Breedon Aggregates adds to bulk flows from UK quarry

Independent aggregates supplier Breedon has turned once again to rail to fulfill a prestigious London HS2 contract, and there is a Welsh steel connection too. With 900 million tonnes of heavy raw materials in its reserves, the Great Britain and Ireland based supplier has plenty of future business for bulk rail operators. In this instance, they have teamed up again with DB Cargo (UK) to move loads of two unspecified products from their Dowlow Quarry near Buxton.

The destination is the recently commissioned aggregates terminal at Cricklewood in the north of London. While Dowlow Quarry is a prime source of white limestone, which is widely used in construction and agriculture, this flow is a little different. The site also has extensive manufacturing capabilities, producing asphalt and recycled products, all moved by the busy rail connection.

Cricklewood aggregates terminal in London is the destination for the new flow (DB Cargo UK)

DB Cargo UK gave technical details of the flow, utilising a rake of 20 MMA open box wagons. At a loaded capacity of around 75 tonnes, that puts 1500 tonnes on each train. That takes the equivalent of 35 HGVs off the roads of the Peak District National Park and the UK motorway network.

Euston and Old Oak Common projects

The materials will be used in the construction projects around HS2, with both the Euston terminal and the massive Old Oak Common station being among the biggest civil engineering works currently underway in London.

The news comes quick on the heels of a number of announcements from DB Cargo UK in the bulk handling sector. Having recently been heavily involved in the reactivation of the south coast port of Newhaven as an aggregates terminal, the UK arm of DB Cargo has also put pen to paper on a contract with Roy Hatfield Energy.

Cement production backs another flow

The two companies are already commercial partners, and this new service will be operated on behalf of Roy Hatfield Energy, between the coal mining facility of Celtic Energy at Gwaun Cae Gurwen in South Wales, and Hope Cement Works in Derbyshire. The contract requires DB Cargo to deliver coal to the plant – which is vital for cement production. The first service consisted of 18 HTA wagons carrying 1350 tonnes. That is the equivalent of 31 of the heaviest road vehicles permitted on British roads.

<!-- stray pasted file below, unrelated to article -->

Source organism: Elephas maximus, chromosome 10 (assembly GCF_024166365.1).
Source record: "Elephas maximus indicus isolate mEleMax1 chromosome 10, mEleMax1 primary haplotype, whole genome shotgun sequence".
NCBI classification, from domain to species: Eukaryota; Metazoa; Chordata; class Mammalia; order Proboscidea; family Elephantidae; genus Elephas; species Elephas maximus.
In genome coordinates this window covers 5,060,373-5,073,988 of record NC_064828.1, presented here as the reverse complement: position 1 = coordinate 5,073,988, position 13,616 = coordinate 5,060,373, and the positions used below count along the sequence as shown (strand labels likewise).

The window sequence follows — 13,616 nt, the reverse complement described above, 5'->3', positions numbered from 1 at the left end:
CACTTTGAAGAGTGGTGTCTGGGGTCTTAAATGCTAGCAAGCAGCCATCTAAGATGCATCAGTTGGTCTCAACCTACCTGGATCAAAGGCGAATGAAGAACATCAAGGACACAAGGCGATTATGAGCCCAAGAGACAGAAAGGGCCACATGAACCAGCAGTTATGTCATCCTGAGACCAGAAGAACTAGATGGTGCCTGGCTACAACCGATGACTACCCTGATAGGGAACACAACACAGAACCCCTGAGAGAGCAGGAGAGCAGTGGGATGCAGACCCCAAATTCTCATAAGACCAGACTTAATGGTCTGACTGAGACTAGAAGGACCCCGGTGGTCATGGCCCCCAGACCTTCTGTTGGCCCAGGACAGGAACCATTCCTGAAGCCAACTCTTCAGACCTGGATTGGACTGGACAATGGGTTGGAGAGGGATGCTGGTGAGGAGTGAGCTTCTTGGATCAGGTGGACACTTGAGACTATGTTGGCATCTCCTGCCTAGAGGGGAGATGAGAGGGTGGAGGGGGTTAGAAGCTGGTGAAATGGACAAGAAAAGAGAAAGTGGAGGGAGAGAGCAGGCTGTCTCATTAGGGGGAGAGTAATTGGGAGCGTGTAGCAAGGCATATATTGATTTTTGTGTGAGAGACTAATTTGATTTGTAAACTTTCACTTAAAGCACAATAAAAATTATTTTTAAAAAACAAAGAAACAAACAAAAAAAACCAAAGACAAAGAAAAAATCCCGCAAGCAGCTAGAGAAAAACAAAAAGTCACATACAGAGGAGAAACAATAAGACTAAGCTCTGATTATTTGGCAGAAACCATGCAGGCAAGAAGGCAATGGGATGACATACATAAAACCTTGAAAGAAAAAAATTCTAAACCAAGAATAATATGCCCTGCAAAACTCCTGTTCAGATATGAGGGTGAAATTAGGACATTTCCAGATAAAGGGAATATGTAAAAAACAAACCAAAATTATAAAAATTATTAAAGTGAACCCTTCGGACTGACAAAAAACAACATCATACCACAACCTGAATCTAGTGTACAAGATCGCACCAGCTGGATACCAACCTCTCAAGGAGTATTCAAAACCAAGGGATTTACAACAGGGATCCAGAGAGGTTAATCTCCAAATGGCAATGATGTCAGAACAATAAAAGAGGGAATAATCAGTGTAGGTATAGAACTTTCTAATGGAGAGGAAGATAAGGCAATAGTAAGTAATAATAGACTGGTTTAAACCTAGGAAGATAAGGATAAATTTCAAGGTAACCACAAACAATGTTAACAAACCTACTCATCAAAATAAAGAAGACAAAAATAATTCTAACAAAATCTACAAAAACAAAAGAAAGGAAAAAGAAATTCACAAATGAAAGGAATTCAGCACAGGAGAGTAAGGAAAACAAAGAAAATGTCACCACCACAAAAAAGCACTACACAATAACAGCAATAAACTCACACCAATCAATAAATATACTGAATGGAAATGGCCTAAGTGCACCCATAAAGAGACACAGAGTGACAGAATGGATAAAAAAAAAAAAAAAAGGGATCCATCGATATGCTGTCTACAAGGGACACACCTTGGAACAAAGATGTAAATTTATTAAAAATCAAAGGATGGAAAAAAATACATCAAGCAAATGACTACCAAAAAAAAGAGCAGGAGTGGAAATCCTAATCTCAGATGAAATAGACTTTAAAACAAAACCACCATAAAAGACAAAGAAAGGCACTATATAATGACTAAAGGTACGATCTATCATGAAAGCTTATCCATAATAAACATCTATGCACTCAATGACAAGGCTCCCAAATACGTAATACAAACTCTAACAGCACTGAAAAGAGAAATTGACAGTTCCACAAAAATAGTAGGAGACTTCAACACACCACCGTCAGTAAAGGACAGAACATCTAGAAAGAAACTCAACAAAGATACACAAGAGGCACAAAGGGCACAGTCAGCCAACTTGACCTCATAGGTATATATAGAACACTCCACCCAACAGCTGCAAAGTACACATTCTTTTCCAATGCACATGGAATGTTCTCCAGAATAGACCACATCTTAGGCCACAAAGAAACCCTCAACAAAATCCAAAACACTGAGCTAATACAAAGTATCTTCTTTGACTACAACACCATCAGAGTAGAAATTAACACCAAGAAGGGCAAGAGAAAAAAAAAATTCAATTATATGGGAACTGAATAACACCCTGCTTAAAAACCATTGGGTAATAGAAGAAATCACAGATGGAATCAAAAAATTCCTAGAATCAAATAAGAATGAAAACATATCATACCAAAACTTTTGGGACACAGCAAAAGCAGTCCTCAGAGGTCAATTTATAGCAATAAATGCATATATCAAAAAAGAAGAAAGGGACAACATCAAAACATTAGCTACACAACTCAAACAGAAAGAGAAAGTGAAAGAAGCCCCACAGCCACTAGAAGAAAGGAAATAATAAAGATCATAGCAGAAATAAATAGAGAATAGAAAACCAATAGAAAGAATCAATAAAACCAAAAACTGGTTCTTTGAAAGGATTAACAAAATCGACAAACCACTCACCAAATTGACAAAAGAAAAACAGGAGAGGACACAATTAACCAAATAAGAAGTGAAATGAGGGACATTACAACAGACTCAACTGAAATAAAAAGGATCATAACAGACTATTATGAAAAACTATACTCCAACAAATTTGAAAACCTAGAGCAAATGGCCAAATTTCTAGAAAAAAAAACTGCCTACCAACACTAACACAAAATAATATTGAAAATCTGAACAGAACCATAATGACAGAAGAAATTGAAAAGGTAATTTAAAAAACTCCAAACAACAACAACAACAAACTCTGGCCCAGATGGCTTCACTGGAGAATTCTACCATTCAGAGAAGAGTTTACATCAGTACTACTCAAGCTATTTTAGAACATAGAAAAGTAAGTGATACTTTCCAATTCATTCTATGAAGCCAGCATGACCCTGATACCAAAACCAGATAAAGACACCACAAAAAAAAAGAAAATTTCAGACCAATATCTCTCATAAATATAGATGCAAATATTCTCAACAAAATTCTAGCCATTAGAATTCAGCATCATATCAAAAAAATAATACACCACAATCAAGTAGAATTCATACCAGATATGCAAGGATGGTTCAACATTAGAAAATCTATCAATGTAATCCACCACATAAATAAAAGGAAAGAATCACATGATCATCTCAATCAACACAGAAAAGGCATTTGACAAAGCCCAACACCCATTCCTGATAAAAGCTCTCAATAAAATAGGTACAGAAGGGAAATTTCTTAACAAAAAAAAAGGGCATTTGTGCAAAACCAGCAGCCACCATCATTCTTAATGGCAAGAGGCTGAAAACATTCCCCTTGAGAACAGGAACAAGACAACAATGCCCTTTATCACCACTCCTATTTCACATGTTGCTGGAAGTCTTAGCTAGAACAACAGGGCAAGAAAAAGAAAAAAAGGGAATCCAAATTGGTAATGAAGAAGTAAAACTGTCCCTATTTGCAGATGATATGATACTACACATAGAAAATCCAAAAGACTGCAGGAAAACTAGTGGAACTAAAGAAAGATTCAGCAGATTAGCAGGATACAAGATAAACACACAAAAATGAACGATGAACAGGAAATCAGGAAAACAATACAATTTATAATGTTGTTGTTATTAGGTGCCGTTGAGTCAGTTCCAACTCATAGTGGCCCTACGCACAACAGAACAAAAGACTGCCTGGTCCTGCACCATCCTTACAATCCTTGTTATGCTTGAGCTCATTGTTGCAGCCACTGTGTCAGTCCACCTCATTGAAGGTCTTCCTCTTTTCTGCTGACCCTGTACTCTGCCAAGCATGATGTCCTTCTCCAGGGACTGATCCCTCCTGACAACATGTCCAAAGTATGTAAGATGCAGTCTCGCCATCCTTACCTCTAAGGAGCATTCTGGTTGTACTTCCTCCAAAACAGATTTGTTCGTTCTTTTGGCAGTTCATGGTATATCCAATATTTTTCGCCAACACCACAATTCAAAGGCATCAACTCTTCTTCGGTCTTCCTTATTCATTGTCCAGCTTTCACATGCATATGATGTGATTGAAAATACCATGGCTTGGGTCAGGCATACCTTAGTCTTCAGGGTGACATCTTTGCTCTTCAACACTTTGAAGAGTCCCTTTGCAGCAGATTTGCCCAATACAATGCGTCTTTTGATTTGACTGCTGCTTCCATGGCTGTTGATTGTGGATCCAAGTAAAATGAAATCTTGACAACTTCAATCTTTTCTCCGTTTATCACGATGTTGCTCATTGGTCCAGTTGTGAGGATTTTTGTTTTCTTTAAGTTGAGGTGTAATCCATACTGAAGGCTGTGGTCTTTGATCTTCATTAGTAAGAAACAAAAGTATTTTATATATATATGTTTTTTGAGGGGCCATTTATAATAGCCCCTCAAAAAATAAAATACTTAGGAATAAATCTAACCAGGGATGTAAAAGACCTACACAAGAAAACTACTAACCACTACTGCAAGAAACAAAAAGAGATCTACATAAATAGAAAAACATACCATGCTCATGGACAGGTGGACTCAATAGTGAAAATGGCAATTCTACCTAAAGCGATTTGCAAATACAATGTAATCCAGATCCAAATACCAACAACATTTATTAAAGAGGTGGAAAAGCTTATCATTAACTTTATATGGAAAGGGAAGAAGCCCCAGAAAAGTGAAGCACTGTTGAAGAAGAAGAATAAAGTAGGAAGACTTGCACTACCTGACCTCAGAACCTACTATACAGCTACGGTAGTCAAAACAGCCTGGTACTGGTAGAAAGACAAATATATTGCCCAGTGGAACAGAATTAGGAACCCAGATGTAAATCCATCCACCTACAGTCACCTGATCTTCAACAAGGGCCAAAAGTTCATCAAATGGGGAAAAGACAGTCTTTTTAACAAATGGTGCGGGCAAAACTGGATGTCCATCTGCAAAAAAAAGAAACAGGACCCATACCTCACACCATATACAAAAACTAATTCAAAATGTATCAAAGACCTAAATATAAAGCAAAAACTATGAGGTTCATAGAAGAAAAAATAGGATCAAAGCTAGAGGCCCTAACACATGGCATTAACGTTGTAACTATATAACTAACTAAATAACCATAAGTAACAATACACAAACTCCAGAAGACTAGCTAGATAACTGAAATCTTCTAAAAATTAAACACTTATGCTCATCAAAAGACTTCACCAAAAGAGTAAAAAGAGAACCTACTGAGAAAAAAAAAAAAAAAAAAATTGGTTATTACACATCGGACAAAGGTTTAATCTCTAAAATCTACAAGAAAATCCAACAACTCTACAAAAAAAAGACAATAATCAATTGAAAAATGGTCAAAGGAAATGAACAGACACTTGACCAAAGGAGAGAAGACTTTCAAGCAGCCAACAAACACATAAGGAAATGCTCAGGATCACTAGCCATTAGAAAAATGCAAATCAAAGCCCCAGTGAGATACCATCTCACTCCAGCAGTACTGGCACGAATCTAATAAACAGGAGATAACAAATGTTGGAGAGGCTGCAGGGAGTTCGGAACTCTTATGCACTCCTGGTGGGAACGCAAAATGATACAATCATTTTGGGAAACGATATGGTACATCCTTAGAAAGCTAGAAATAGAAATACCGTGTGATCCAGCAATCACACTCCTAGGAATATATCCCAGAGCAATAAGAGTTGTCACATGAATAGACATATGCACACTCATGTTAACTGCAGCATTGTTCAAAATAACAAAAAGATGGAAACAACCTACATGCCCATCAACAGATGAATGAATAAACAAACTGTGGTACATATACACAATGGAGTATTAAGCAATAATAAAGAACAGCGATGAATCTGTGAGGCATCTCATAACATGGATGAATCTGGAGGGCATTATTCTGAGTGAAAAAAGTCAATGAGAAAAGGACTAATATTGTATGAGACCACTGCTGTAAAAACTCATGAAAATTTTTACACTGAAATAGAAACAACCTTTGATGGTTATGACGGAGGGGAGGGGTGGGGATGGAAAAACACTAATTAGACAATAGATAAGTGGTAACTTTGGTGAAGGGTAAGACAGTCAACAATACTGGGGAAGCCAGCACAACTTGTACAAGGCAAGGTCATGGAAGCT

Nice view – whatever your tastes. Hope Cement Works has enviable rail terminal facilities (Wikicommons)

Hope Cement Works is owned by Breedon, the same corporation for whom DB Cargo are hauling from Dowlow Quarry, just 15 miles away (24 km). If only there were a flow from London to South Wales, then DB Cargo could contemplate consolidating these operations. Well, there is, but it doesn’t quite lend itself to aggregates and minerals conveyancing.

Steel traffic increasing reported in May on the inauguration of cross-channel steel trains between Tata plants in Port Talbot, Wales and finishing plants in Belgium. Although the route goes via London, that that doesn’t quite fit for a convenient operational triangle, obviously. There is still plenty to celebrate however.

More than 50,000 tonnes of steel a week is now being transported by rail to docks in South Wales, as part of the partnership between DB Cargo and Tata Steel in the UK.

Derbyshire to London to Wales and back to Derbyshire

Working together, Tata and DB Cargo say they have increased the number of coil and slab train services to Newport and the adjacent Birdport Docks to more than 30 trains a week. Each steel train consists of up to 24 wagons and, given the specialist nature of the cargo, that’s probably not something easily translated into a road equivalent.

Where there’s muck there’s brass. Loading at Dowlow Quarry (DB Cargo UK)

Some of that South Wales steel could end up in HS2 projects and, eventually, HS2 itself will reach as far as Manchester, Derbyshire, and within striking distance of Dowlow Quarry. Maybe this is a cyclical working after all. It might just take about twenty years for the round trip.

Author: Simon Walton

Simon Walton is RailFreight's UK correspondent.

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